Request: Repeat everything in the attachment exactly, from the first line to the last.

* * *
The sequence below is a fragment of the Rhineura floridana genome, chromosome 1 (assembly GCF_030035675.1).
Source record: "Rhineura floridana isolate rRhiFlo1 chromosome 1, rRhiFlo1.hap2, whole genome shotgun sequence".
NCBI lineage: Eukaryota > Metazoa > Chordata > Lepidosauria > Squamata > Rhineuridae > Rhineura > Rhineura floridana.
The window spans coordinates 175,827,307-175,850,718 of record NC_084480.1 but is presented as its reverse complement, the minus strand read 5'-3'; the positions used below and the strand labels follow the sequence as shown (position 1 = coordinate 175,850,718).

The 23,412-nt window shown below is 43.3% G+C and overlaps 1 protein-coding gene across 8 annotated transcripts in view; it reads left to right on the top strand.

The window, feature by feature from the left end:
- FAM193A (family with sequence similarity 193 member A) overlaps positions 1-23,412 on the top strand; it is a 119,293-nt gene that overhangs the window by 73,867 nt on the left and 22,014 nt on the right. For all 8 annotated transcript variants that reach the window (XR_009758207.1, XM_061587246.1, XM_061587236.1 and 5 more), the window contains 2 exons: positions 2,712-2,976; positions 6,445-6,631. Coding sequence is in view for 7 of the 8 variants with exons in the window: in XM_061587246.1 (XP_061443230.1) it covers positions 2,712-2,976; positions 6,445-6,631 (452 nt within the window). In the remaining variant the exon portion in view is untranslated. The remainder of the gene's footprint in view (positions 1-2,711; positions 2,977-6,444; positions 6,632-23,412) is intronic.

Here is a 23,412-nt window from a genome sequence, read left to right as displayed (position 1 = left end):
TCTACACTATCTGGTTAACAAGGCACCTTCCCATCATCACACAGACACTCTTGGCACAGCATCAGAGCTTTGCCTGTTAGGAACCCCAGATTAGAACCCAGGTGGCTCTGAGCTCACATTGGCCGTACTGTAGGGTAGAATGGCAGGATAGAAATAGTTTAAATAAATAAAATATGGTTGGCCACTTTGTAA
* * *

The sequence below is a fragment of the Rhineura floridana genome, chromosome 1 (assembly GCF_030035675.1).
Source record: "Rhineura floridana isolate rRhiFlo1 chromosome 1, rRhiFlo1.hap2, whole genome shotgun sequence".
NCBI lineage: Eukaryota > Metazoa > Chordata > Lepidosauria > Squamata > Rhineuridae > Rhineura > Rhineura floridana.
The window spans coordinates 175,827,307-175,850,718 of record NC_084480.1 but is presented as its reverse complement, the minus strand read 5'-3'; the positions used below and the strand labels follow the sequence as shown (position 1 = coordinate 175,850,718).

The 23,412-nt window shown below is 43.3% G+C and overlaps 1 protein-coding gene across 8 annotated transcripts in view; it reads left to right on the top strand.

The window, feature by feature from the left end:
- FAM193A (family with sequence similarity 193 member A) overlaps positions 1-23,412 on the top strand; it is a 119,293-nt gene that overhangs the window by 73,867 nt on the left and 22,014 nt on the right. For all 8 annotated transcript variants that reach the window (XR_009758207.1, XM_061587246.1, XM_061587236.1 and 5 more), the window contains 2 exons: positions 2,712-2,976; positions 6,445-6,631. Coding sequence is in view for 7 of the 8 variants with exons in the window: in XM_061587246.1 (XP_061443230.1) it covers positions 2,712-2,976; positions 6,445-6,631 (452 nt within the window). In the remaining variant the exon portion in view is untranslated. The remainder of the gene's footprint in view (positions 1-2,711; positions 2,977-6,444; positions 6,632-23,412) is intronic.

Here is a 23,412-nt window from a genome sequence, read left to right as displayed (position 1 = left end):
TCTACACTATCTGGTTAACAAGGCACCTTCCCATCATCACACAGACACTCTTGGCACAGCATCAGAGCTTTGCCTGTTAGGAACCCCAGATTAGAACCCAGGTGGCTCTGAGCTCACATTGGCCGTACTGTAGGGTAGAATGGCAGGATAGAAATAGTTTAAATAAATAAAATATGGTTGGCCACTTTGTAA